Twentieth-century Europe has a strong tradition of storytelling through wordless novels and comics. The narrative is implied in the visual association of the book itself. We approach art from the perspective of our own experiences, and we bring those to the table anytime we experience an art event. I started scripting it with a full narrative but realized making it wordless would allow the audience to participate and create their own stories.

Why focus on the French-Algerian War?
I watched The Battle of Algiers, which was filmed immediately after the war with only one actor and real French soldiers. I find this type of cinema verité really fascinating. The French-Algerian War was one of the first that involved insurgents. Individuals, just as much as armies, participated in this door-to-door combat; it was very nasty. What we view on the nightly news now is all the same thing.

What was the research process like?
I had the story idea immediately. It’s about an American expat who flees a murder charge in Missouri and goes off to join the French Foreign Legion. It’s an adventure, war epic, love story. But the war is not a topic the French government likes to talk about. I went through archives, watched old film clips. I would freeze-frame these short films; then, print, expand in PhotoShop, and manipulate them on my computer; then, draw from there.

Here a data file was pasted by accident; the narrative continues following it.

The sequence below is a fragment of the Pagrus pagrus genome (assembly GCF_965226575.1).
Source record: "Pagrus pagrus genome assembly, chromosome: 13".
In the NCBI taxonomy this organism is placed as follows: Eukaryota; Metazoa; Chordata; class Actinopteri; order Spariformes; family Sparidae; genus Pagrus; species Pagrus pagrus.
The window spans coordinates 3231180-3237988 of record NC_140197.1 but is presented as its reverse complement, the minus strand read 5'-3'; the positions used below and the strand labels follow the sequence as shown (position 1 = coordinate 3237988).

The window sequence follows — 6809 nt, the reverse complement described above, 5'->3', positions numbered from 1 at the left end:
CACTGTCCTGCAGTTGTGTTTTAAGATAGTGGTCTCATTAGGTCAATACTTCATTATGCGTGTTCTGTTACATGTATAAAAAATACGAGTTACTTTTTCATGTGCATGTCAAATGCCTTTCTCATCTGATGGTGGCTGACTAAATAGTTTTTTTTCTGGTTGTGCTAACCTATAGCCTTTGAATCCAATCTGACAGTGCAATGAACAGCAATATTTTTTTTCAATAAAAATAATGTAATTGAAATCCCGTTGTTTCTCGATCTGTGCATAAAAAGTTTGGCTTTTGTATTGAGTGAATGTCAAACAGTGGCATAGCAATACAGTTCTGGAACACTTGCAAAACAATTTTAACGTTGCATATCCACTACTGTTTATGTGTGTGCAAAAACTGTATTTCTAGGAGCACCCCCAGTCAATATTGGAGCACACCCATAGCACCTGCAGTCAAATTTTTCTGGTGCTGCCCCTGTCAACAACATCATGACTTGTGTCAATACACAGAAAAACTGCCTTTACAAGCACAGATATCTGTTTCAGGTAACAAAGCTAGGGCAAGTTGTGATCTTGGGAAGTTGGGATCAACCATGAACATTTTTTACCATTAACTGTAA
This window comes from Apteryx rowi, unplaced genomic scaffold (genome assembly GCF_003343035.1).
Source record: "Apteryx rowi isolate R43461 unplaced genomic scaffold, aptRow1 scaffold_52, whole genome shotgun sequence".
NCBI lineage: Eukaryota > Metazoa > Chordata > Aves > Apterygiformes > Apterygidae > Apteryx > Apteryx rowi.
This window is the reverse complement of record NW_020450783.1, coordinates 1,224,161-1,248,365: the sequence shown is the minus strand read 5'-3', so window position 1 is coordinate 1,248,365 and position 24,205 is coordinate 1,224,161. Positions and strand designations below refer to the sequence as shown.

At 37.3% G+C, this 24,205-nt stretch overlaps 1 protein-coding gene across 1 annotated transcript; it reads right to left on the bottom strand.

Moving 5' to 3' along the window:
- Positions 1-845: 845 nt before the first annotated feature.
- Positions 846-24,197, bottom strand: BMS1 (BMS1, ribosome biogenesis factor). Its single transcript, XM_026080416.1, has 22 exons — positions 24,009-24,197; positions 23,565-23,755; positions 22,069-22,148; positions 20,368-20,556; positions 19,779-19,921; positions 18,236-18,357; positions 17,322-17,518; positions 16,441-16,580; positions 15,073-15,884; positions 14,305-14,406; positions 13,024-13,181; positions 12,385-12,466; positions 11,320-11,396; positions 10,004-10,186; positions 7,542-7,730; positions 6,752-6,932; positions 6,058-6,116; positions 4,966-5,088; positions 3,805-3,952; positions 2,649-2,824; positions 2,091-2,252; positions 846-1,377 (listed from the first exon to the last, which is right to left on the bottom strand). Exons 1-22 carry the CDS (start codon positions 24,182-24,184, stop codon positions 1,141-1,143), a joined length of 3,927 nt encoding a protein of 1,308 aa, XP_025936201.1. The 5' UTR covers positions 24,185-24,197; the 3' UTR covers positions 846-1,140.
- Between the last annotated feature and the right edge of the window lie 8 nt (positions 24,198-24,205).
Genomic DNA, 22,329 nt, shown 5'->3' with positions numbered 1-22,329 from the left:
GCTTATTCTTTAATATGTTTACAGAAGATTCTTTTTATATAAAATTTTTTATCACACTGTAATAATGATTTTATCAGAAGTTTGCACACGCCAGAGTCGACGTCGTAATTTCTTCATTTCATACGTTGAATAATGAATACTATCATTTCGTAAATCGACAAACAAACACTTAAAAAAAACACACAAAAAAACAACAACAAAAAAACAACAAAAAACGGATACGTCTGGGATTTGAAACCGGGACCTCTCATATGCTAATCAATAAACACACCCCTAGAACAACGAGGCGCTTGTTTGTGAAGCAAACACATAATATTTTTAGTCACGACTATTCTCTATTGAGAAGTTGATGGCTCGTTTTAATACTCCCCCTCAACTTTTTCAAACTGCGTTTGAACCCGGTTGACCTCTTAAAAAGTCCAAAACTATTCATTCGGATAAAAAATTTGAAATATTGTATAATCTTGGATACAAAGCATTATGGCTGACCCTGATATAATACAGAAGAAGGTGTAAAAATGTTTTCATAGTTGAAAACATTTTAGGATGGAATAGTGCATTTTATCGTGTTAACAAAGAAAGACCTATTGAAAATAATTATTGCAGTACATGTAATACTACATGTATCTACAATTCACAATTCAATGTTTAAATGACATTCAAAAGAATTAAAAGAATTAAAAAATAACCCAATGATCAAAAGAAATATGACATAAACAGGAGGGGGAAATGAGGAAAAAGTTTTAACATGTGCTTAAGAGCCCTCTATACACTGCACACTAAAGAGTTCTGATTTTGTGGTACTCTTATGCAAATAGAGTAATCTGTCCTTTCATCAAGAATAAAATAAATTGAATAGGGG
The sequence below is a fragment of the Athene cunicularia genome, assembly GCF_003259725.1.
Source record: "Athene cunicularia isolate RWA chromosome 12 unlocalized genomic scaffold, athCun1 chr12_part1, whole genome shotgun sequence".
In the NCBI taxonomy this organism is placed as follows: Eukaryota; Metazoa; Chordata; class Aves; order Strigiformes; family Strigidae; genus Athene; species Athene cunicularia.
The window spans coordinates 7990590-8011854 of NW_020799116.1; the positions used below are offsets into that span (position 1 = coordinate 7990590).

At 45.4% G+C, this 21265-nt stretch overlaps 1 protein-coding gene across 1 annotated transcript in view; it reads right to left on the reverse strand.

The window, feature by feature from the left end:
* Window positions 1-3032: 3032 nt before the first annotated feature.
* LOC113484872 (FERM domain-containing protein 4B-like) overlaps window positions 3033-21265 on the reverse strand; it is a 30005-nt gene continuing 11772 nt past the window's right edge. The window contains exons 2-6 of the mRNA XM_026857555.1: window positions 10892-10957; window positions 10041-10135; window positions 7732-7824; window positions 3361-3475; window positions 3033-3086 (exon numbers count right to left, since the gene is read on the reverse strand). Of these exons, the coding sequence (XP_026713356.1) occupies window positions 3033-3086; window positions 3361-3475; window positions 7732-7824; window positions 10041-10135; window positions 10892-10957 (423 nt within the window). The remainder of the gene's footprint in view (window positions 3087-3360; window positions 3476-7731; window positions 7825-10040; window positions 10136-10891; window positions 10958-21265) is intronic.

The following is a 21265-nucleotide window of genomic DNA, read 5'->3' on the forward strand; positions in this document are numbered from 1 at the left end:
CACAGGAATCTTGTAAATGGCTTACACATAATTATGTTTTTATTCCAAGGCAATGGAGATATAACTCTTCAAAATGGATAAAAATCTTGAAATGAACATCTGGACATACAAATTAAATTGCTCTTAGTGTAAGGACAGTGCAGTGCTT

You’re also one the few people drawing on glass. How challenging is this medium?
Working on glass is a bit more ephemeral. It’s more about angles and telling the story in a more filmic way. I grain the glass with grit like one would grain a litho stone. It creates this milky, cloudy surface that light can pass through. Each piece takes two and a half weeks or 40 to 50 hours to draw because, in order to build up the richness and saturation of tones, I need a super-sharp pencil and must do it slowly. The pieces are 14×19 inches and reasonably heavy, but quite fragile. Looking at them is a very personal experience.

Zuckerman Museum of Art silent art

Art courtesy of Dana Haugaard

Artist: Dana Haugaard
Work: All Time is Past Time
Medium: Video Installation